"In reality, it was like,'I think I'm going to get out of it,'" she said. "I need to hire the police here. I'll let the police know. It's okay if the police come here."

But then the "omnipotent gunshot" rang and memorable shocks She said, gasping.

At that time, she ran and hid alone under the shelves in the manager's office, while others evacuated to the filing room.

She said the flyer felt the urge to panic in half of her brain, while reminding her that the other half "just breathe".

"The worst thing that could happen is that those shots go through drywall and you get hit," she recalled.

The flyer's phone showed a call on 911, and the trial lasted 1 hour 26 minutes 5 seconds.

The memory of the fryer's attack was sharp, but she had a police interview, arranged to retrieve her car, and finally the ambiguity of an Asian meal with her daughter. He said the rest of the day had passed.

She said the trauma of being held hostage is riding the waves. She said the flyer was discussing her feelings with police and victim services, and she was told that it would take time for her to handle what she had experienced.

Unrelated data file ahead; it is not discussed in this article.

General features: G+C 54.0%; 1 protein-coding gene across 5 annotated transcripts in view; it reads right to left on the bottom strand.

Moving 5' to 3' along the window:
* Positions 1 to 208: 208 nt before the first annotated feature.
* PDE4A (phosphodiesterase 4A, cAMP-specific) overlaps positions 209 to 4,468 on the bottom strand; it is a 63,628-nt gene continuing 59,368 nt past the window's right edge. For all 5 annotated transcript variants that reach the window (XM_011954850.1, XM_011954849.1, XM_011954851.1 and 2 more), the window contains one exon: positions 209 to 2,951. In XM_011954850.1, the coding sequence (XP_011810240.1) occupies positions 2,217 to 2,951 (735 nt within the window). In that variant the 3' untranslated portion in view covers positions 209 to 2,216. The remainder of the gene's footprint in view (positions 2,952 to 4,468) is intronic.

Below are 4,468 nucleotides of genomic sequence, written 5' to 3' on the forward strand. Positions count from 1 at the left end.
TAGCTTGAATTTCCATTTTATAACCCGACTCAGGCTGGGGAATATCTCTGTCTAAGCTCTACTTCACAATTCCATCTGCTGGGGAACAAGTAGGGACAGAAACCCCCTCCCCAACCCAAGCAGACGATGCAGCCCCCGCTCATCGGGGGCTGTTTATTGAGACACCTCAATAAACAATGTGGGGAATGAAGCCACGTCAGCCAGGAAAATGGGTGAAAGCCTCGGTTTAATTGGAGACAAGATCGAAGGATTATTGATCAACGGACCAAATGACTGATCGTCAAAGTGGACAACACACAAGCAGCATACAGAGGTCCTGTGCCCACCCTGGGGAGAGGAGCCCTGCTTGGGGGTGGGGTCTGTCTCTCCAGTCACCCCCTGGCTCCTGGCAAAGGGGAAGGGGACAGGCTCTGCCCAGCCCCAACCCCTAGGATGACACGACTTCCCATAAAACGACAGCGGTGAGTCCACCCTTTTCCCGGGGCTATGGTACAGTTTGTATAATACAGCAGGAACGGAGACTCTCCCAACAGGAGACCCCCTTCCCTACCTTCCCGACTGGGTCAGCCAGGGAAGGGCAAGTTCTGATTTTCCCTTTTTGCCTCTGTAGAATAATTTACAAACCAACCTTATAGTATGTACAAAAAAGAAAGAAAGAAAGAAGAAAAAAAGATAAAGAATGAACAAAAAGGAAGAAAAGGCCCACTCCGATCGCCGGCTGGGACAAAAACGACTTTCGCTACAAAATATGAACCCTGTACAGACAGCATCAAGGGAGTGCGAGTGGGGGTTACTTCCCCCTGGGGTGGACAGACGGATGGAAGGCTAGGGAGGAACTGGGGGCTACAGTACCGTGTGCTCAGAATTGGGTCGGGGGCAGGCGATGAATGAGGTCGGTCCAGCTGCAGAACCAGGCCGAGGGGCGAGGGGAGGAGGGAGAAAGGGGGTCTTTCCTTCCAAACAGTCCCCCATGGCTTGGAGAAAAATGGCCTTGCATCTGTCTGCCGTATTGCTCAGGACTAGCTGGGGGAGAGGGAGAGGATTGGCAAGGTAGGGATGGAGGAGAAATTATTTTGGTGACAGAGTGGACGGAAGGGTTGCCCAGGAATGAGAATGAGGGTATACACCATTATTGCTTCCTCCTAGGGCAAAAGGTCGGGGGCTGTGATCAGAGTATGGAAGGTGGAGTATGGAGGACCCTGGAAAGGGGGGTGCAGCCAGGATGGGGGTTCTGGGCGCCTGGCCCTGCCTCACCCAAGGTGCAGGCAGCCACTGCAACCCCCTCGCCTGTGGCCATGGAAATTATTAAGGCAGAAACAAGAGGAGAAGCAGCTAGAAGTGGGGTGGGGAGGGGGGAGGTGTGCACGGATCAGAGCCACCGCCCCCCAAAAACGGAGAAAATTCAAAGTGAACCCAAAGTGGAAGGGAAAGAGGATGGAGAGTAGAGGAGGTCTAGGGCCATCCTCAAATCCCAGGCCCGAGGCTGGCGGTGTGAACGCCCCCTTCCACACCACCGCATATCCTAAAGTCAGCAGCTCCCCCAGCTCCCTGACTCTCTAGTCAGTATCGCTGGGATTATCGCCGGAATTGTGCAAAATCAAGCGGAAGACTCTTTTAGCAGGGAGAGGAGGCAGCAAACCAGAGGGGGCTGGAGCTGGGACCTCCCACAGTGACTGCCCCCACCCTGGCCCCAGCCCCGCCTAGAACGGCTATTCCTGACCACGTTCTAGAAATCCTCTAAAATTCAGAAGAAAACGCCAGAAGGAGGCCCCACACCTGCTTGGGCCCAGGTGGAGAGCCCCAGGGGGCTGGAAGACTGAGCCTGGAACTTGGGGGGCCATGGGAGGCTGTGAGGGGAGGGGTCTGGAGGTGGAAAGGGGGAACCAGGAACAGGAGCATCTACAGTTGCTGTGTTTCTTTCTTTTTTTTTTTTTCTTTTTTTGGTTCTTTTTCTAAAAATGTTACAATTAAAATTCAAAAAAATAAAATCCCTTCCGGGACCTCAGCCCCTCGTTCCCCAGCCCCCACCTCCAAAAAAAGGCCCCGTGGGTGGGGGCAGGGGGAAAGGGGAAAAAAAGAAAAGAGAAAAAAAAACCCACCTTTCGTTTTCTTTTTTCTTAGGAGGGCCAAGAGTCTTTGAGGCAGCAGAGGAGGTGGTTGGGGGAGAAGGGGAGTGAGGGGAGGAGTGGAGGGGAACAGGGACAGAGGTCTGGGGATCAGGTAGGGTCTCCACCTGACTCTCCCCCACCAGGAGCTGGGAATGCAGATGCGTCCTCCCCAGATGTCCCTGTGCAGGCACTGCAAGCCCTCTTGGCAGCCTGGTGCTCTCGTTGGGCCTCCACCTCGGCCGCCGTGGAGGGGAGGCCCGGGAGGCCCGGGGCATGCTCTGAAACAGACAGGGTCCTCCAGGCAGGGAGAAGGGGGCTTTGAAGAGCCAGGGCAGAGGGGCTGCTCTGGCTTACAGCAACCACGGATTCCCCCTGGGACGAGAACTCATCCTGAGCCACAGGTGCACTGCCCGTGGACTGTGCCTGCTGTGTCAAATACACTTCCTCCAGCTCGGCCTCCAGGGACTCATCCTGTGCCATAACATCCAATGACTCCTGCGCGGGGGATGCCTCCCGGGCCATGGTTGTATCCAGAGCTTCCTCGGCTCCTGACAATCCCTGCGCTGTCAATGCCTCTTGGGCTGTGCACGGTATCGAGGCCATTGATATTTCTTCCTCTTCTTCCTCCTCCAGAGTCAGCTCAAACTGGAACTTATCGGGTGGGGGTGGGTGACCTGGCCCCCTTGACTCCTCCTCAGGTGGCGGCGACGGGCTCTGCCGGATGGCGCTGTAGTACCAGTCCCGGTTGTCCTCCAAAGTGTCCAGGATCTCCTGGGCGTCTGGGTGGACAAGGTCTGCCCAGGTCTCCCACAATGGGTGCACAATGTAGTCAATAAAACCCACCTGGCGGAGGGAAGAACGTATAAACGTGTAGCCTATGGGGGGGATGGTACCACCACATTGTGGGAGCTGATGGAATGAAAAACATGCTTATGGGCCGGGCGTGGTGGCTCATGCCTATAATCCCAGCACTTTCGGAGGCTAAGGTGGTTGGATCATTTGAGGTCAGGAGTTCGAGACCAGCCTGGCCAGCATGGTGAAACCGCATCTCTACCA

"It's back and forth. It's like sadness. You go through all stages. Sometimes you don't reach the final stage."

But quiet At the moment, Flyer said he best remembers seeing police pass through the bank door and hearing their concerns about those trapped inside.

"The first word all officers said to us was," I'm sorry this is happening to you. " .. "... And long after, it turned out that six of their arm brothers were shot and injured."

She told police officers if the police were injured. She said she felt "terrifying" and "guilty" because she wasn't thinking about asking.